It applies to areas where there is a need to reduce the harm associated with a practice or consumption of a substance that is overused in society leading to increased morbidity and mortality. â€śInnovative Harm Reduction initiatives will help to keep more Africans alive. Tobacco Harm Reduction initiatives, including the use of popular e-cigarettes, nicotine patches and chewing gums, have continued to generate a lot of misunderstanding in both the public health community and in the media. However, there is evidence that the use of potentially less harmful alternatives than cigarettes for those who are not willing or cannot give up smoking with currently approved methods may be a solution, not necessarily the best for everyone but by far better than continuous smoking.
Tobacco Harm Reduction was introduced to mitigate the damage caused by cigarette smokingâ€”the most dangerous form of tobacco use, and the leading cause of preventable diseases, including cardiovascular disease, lung cancer, and chronic obstructive pulmonary disease. â€śNicotine has an addictive potential but plays a minor role in smoking-related morbidity and mortality. Across the world, there is growing interest among experts in novel approaches towards tobacco control and there is an ongoing discussion that reducing the negative effects of smoking can be also achieved by tobacco harm reduction,â€ť Dr. Kgosi Letlape, an ophthalmologist and President of Africa Medical Association and the president of the Association of Medical Councils of Africa, said.
Tobacco cessation is a key factor in the prevention of cardiovascular diseases and cancer. Abstinence from tobacco smoking is one of the primary goals for health promotion and management globally but it is unachievable in a huge amount of cases. This task remains unaccomplished despite extensive public campaigns on the health dangers of tobacco smoking. Thus, the development of novel strategies to reduce smoking is imperative. Moreover, the use of innovations in smoking products has been currently adopted by several smokers to reduce the health risks of smoking.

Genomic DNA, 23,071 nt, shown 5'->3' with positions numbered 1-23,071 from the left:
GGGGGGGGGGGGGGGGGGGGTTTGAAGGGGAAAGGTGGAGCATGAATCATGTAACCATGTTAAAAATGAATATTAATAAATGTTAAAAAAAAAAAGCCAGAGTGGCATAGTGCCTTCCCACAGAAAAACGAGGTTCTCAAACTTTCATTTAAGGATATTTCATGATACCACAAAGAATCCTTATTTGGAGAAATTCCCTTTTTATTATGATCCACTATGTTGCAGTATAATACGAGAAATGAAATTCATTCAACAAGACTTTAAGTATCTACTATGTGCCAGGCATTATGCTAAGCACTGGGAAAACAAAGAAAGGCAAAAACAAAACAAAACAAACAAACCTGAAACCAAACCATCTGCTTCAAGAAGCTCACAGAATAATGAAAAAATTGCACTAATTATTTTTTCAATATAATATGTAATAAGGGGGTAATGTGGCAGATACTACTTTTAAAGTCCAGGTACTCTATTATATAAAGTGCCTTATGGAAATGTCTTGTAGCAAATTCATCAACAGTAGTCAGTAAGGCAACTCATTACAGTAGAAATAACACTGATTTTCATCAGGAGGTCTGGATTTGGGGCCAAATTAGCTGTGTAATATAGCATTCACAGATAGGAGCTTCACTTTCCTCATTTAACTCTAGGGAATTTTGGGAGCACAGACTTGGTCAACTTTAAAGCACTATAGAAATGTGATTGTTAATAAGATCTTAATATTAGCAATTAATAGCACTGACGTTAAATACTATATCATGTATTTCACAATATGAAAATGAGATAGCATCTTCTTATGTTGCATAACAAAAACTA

â€śThe Harm Reduction approach prevents drug-related deaths and overdose fatalities and is the only way out for addicts. In the same way these alternative technologies can reduce tobacco harm and accelerate the journey to a smoke-free world as they reduce exposure to toxicants,â€ť Bernice Apondi, A Policy Manager at Voices of Community Action and Leadership Kenya (VOCAL-Kenya), said.
During the Harm Reduction Exchange, journalists drawn from Southern, West and East African countries, including: Nigeria, Botswana, Ethiopia, Kenya, Lesotho, Malawi, Mozambique, Namibia, Rwanda, Eswatini, Tanzania, Uganda, South Africa, Zambia, and Zimbabwe debated and set forth several resolutions in regards to the present and future as well as the challenges and progress made in Harm Reduction,and science-led regulation.
The Harm Reduction Exchange brought together high-level policy makers, physicians, scientists and health policy experts with media stakeholders from Africa in a lively mix of speeches, presentations, and panel discussions. The key note speakers included Prof Abdoul Aziz Kasse, Ms Bernice Opondi, Joseph Magero, Jonathan Fell, Chimwemwe Ngoma, Clive Bates, Dr. Kgosi Letlape, Dr. Vivian Manyeki and Dr. Tendai Mhizha.